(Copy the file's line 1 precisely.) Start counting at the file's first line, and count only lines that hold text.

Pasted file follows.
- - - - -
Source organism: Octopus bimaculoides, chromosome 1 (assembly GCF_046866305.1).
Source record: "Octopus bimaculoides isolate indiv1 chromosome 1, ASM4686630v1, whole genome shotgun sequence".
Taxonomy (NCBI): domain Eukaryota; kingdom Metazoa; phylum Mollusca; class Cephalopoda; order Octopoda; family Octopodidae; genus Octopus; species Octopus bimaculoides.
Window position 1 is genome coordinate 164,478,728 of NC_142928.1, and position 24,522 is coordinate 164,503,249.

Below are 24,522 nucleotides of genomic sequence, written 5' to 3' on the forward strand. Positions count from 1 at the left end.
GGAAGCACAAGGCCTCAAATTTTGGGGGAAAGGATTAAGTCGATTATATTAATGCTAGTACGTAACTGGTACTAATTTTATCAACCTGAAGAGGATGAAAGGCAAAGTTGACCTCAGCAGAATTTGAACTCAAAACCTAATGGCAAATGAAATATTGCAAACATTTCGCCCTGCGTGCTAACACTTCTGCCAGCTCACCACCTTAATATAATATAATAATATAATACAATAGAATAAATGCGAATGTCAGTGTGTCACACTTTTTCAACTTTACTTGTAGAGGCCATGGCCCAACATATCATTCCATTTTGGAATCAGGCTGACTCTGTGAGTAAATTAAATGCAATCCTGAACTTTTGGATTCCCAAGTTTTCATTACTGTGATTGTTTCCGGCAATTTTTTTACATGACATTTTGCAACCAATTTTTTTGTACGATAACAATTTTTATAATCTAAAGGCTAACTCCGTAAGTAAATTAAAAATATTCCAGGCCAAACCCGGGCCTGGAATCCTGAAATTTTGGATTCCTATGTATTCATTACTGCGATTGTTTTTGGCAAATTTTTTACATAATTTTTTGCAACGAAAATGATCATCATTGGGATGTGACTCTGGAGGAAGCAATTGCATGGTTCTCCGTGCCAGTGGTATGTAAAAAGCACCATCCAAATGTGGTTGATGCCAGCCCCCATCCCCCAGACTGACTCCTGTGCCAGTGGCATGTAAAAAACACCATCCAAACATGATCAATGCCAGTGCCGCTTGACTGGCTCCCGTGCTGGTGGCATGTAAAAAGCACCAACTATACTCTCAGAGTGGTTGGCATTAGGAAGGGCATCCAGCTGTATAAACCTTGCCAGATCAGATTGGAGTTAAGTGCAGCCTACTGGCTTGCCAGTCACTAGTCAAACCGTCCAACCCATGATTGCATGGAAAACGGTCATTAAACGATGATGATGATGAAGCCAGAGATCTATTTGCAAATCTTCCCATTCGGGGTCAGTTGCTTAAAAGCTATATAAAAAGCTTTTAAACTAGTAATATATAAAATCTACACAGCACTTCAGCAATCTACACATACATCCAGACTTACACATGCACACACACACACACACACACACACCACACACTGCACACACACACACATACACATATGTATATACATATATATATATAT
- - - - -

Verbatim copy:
Source organism: Octopus bimaculoides, chromosome 1 (assembly GCF_046866305.1).